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Being there for the other guy


Do you remember that moment when you were little, and your sibling, cousin or 'friend' took the cookie you were about to eat and gobbled it down before you could do anything about it? Then there was that baseball or soccer game you were sure you should have won, or the time you failed that test, so you were sure the teacher had it in for you. What about when you lost that date or job to another person? Maybe, someone you know or you yourself, are dealing with a health condition, and you feel you've already filled your quota in that area of life. Maybe you have been recently looking back at the way things went and wished things had turned out differently.

See that; I've just written this list of things in minutes flat; it took hardly any time to come up with them. We all have experienced a sense of injustice in life at some point.

Disappointments are part of life but don't have to be part of us. Regrets, what-ifs or if-onlys, and especially if-they-only-hadn't-done-that my life would be sooo much better, are all expressions of begrudging the realities of life, expectations which were unfulfilled. The more this happens in life, the greater the tendency there can be to hold onto what we think we have left, all the tighter. So, this may explain why we find so many controlling or selfish people out there.

The knee-jerk reaction, to hold onto something we feel is being taken, can keep us stuck; hoarding, mostly a sense of loss, victimization, and anger at others and the conditions of life. This is almost involuntary at first, but continuing to respond impetuously is the beginning of fear. It always remains our choice to look at things in this framework or choose a healthier one. It's time to let go of that tether and move forward in new ways, to learn to get out of that head space perpetually.

During the flux of Covid, some chose to fight their feelings by finding a different outward cause to pick on, or person or persons to blame, a kind of deflection of feelings. You know, the desperate but vocal shell game. It goes like this, let's point the finger, and somehow we will have exonerated ourselves and sent our fear to the one we are pointing at. Hence, the blame on Ford, anti-vaxers, the Chinese or any Asians will do, the guy in traffic, our spouse or children, or some senior who is in the queue ahead of us at a store. This was all an exercise in massive denial about one's own insecurities amidst change, so much being different than our expectations.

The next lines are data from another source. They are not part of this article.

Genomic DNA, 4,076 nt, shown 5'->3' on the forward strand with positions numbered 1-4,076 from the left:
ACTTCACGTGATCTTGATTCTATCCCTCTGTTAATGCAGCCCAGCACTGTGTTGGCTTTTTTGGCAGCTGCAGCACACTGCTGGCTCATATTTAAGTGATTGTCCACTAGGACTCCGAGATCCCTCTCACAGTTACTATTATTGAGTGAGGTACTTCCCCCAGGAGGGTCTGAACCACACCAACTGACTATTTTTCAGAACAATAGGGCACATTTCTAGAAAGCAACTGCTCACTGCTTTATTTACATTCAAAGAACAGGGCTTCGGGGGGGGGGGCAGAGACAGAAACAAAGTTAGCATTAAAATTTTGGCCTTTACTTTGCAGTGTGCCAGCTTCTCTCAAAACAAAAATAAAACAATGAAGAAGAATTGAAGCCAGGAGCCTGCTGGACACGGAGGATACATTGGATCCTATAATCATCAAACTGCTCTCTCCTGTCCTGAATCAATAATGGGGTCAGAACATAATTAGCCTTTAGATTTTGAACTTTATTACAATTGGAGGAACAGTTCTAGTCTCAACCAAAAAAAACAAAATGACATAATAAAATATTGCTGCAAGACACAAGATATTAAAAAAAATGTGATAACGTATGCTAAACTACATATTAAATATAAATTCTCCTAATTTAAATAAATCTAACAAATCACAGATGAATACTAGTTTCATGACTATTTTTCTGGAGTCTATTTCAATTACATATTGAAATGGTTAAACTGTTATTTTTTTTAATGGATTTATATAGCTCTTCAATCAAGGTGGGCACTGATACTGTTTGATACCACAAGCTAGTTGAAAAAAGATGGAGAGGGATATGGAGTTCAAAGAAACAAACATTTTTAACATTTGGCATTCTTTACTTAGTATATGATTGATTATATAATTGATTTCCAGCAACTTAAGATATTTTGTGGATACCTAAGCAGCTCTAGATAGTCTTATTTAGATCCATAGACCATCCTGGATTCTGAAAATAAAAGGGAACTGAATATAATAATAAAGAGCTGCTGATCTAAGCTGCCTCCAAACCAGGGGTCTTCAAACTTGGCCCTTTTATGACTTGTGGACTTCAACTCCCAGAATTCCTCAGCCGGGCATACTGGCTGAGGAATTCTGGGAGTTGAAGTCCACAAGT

Did we think Ford expected this, the senior in the line ahead, or the boss who had to downsize?

I must state here, this does not include those frontline workers who reached out to others during the past few years, or any time. Their fight is of a different kind entirely.

It is understandable why many fell down big time, but just because it can be understood, doesn't mean it was, then, a healthy choice. Sometimes there is no place for blame, only growth; the choice to do differently than we have before.

Others turned inward, anxious, withdrawing from life, giving in to a sense of the inevitable. All this did, and ever does, is guarantee their loss. Those who then stroked this, were not showing love but apathy for the need of those very people to learn to not become victims. This was not taking into account the value of others as equal, which adds sobering personal honesty and true self-esteem.

You see, this is where the mislabelling of kindness or miss-profiling of love leads to self-absorption and egocentricity. They live believing all circumstances must be what they desire, or they feel betrayed and call that abuse. Certainly, there are moments when real atrocities occur, but to learn to say, because of you or because of this, I am this, is the profoundest of lies, telling the perpetrator or circumstance they can have control.

Both of these tendencies are a kind of running on fear and preoccupation with one's self regarding a perceived threat, whether real or just thought to be. It's more than selfish; it's narcissism and leads to classic depression. We cannot promote this as an option of the way we should attempt to function in life.

This is not the identity Canadians had in the past, on a world stage, or even on an individual level culturally. By and enlarge, a short circuit has taken place, and we've been failing to ingrain or passion that certain something which engenders thinking about the other guy.

Here's a reflection, what's good is not defined by what one prefers; that's how plants live, and they still deliver the best of their own essence to a seed and release it for another life to grow; yet, this is not before it also dies. Certainly, if the seed could get what it would prefer, it would choose to live, but maybe this is just how life goes for the plant cycle and planet to thrive; for the ecosystem to be healthy. So maybe plants don't live consumed with their own needs after all. Could that mean plants are more noble than us? That's not narcissism for sure that's loving your neighbour, your family, and the place you live.

We've just passed another milestone in Canada Day, and we have an opportunity here.

I think more important than a New Year's resolution could be the idea of adopting a Canada Day resolution each year. The question we should ask ourselves could go something like this, “How am I going to live differently to bless Canada this year?”

Our country is our environment; let's pass on good seeds and think about the other guy.

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